January 8, 2009
-- by Dave Johnson
A new poll released today shows that the public strongly supports the Employee Free Choice Act if it is explained honestly. This is the reason that corporate groups are spreading disinformation about the act.
As I wrote the other day, the Employee Free Choice Act does not "eliminate the secret ballot." That is a lie that is used to trick people about this bill.
A new survey released today shows 78 percent of those polled want to see legislation that protects workers’ freedom to form unions and bargain for a better life—great news and a strong signal to Congress and President-elect Barack Obama that we need to pass the Employee Free Choice Act.There is more at the link.
The survey of 1,007 adults across the country, conducted Dec. 4-10 for the AFL-CIO by Peter D. Hart Research Associates, shows a striking level of support for the provisions of the Employee Free Choice Act and the freedom to form unions. This support crosses party and state lines, with 74 percent of those who identify as moderate or liberal Republicans in favor; conservative Republicans were the only group not expressing majority support. Support remains steady, even when those surveyed heard messages from both supporters and opponents of the bill.
Here are some key findings:
* 75 percent of those surveyed support recognizing a union when a majority of workers have signed up in support.
* 64 percent support strengthening penalties against companies who illegally intimidate or fire workers who are trying to form a union.
* 61 percent favor binding arbitration if a company will not agree to a first contract. (This provision had the highest number of respondents who weren’t sure how they felt about it.)
Posted by Dave Johnson at January 8, 2009 8:25 AM
Another Reason Why We Need The EFCA NOW!
Starbucks plans to settle another labor complaint
By Melissa Allison Seattle Times business reporter
Starbucks has reached a settlement in principle over a Michigan barista whom the National Labor Relations Board said was fired in June because of his union activities.
An administrative trial that was scheduled for today has been canceled, and the agreement is expected to be signed this week, said Chet Byerly, resident officer for the NLRB in Grand Rapids. He would not disclose details of the proposed agreement.
A Starbucks spokeswoman confirmed that it is working on a settlement.
It is the third time in a month that Starbucks has faced action from the NLRB regarding the Industrial Workers of the World union.
Last month, an NLRB administrative law judge found that Starbucks took part in unfair labor practices at several of its New York cafes.
Last week, the Seattle chain settled a separate NLRB dispute in Michigan.
All three cases were initiated by baristas affiliated with the IWW, a century-old union that has worked for several years to improve conditions for Starbucks workers.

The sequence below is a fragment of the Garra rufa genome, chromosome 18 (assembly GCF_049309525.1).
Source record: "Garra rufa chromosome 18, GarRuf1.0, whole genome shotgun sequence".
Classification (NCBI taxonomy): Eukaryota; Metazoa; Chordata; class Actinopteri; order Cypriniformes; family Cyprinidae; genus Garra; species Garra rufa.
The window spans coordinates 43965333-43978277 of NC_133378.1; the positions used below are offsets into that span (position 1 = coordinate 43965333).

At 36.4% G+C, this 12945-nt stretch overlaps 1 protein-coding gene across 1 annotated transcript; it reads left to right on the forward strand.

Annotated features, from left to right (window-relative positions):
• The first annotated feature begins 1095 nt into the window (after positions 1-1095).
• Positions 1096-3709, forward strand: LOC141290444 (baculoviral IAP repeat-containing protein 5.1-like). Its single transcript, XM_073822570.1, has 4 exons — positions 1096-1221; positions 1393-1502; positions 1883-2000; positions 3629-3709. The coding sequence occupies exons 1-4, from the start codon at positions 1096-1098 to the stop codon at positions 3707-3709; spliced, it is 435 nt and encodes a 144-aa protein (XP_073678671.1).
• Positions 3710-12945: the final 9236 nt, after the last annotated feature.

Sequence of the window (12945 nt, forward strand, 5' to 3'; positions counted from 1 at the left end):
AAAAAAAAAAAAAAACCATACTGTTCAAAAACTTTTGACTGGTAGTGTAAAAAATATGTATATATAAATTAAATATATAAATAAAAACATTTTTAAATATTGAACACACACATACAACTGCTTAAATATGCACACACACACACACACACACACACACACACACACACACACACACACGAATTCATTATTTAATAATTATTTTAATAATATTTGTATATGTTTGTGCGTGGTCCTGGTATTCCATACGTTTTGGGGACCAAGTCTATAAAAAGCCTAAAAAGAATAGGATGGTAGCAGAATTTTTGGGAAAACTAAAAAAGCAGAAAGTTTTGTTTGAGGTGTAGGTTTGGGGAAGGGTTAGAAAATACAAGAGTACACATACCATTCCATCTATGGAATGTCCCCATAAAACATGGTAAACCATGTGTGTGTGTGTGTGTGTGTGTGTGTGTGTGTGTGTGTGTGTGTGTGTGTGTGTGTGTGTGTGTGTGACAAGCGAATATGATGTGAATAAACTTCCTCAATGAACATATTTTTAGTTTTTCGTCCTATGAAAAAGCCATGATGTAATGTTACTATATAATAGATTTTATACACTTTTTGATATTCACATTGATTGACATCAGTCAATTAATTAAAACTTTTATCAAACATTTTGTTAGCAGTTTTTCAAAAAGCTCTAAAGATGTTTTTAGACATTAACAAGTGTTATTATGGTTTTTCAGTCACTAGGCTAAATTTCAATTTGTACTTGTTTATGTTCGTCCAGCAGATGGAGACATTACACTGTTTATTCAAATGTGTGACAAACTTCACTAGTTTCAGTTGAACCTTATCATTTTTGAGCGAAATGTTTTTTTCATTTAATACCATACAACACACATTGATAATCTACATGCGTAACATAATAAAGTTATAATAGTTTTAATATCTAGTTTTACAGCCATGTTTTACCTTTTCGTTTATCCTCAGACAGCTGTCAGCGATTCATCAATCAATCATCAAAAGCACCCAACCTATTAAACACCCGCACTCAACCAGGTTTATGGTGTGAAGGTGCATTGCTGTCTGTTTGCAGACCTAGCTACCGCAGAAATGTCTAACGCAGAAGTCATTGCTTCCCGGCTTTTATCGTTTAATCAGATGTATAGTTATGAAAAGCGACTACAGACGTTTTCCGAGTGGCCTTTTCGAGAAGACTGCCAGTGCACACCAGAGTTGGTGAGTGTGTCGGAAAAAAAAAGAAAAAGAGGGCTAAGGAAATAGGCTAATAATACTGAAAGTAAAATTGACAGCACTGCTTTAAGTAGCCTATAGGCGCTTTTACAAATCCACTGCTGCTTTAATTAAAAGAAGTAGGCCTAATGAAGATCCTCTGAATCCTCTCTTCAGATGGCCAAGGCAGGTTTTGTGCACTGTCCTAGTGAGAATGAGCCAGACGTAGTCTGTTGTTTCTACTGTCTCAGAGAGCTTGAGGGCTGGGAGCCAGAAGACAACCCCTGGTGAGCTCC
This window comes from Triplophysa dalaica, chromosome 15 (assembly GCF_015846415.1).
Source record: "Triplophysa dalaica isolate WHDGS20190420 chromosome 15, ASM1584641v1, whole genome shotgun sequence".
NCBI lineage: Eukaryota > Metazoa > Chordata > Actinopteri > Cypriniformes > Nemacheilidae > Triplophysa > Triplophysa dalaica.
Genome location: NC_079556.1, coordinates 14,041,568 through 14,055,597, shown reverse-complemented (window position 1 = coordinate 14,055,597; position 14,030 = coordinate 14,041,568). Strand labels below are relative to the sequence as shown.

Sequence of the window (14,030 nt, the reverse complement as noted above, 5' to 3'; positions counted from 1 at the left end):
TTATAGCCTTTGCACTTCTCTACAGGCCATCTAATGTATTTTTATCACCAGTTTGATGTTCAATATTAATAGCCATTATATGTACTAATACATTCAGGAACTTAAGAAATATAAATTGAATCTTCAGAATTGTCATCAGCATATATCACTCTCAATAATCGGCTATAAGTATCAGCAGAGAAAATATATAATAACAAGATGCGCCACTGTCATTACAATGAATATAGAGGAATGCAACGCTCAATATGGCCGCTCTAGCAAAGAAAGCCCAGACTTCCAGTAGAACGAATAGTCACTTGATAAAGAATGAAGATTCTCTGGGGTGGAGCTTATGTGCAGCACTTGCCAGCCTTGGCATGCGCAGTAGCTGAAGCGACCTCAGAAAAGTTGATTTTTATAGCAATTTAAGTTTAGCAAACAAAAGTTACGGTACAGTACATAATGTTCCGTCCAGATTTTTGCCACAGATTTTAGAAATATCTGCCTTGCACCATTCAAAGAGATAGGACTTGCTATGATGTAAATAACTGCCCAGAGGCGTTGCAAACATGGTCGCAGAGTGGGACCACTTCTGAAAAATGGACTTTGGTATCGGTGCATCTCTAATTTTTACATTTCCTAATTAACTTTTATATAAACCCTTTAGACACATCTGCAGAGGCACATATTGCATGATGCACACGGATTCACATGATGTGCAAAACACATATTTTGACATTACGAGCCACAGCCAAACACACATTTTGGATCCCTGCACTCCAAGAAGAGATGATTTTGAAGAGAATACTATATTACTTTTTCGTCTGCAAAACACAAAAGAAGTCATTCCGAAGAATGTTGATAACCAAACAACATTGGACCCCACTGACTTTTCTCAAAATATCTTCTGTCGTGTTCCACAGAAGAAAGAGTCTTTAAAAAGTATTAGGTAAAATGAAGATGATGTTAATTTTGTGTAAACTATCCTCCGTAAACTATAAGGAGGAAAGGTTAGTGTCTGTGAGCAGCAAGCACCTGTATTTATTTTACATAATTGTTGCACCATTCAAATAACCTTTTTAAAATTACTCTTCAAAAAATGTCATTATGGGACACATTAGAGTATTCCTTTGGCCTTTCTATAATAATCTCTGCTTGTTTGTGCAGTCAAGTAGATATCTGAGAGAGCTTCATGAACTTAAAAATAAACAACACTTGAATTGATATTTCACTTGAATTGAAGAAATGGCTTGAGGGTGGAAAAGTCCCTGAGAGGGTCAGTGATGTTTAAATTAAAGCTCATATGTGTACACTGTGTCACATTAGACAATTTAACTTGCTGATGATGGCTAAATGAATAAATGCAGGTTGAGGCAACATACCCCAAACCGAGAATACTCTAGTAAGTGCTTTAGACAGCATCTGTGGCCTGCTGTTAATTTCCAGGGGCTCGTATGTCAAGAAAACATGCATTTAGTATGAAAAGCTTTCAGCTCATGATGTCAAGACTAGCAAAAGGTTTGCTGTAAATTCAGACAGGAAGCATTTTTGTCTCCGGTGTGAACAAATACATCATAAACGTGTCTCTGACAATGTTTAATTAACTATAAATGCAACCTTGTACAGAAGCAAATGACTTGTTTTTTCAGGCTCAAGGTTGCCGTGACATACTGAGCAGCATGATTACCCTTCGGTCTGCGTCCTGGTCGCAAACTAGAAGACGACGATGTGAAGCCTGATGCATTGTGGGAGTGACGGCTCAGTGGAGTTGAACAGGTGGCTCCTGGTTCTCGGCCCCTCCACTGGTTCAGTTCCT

In New York last month, an NLRB judge ordered Starbucks to give back jobs to three former workers and compensate them for lost earnings. The company also must post notices informing employees of their labor-organizing rights.
Starbucks plans to appeal the ruling, according to spokeswoman Tara Darrow.
Such appeals often take a year and might last longer now that the NLRB's board has lost three of its five members, said University of Tennessee law professor Jeff Hirsch, a former attorney at the NLRB.
Last week's settlement stemmed from a complaint that barista and IWW member Cole Dorsey made to the Michigan Occupational Safety and Health Administration about a leaky air conditioner.
In interviewing at least one Starbucks worker about the matter, attorneys at a local law firm representing Starbucks neglected to issue legally required warnings that help prevent coercive questioning.
"We contend that these warnings are not necessary when dealing with an occupational safety charge. The NLRB disagreed," Darrow said in an e-mail. "We elected to settle the matter to avoid litigation."
Starbucks did not admit wrongdoing but must post a notice in the affected store in Grand Rapids "saying they won't do it again," said NLRB Regional Director Stephen Glasser.
Dorsey, the barista who complained about the air conditioner, was fired in June after working for Starbucks almost two years. The NLRB charges that he was dismissed because of his union activities.
He was fired eight months after Starbucks and the IWW settled an agreement over unionizing efforts by employees at his Grand Rapids store. At that time, Starbucks agreed to post notices in that store advising employees of their unionizing rights.
Such settlements never come with fines and rarely with admissions of wrongdoing. The Employee Free Choice Act, which stalled in the last session of Congress, would allow the NLRB to order fines in some situations, according to former NLRB attorney Hirsch. The bill faces strong opposition from the business community.
In October, Starbucks settled a similar complaint in Minneapolis regarding another employee who claimed he was fired for encouraging co-workers to join the IWW.
By Poster: This is one more reason why we need the Employee Free Choice Act Now!
Posted by: JOE THE AVERAGE WORKER at January 8, 2009 6:47 PM
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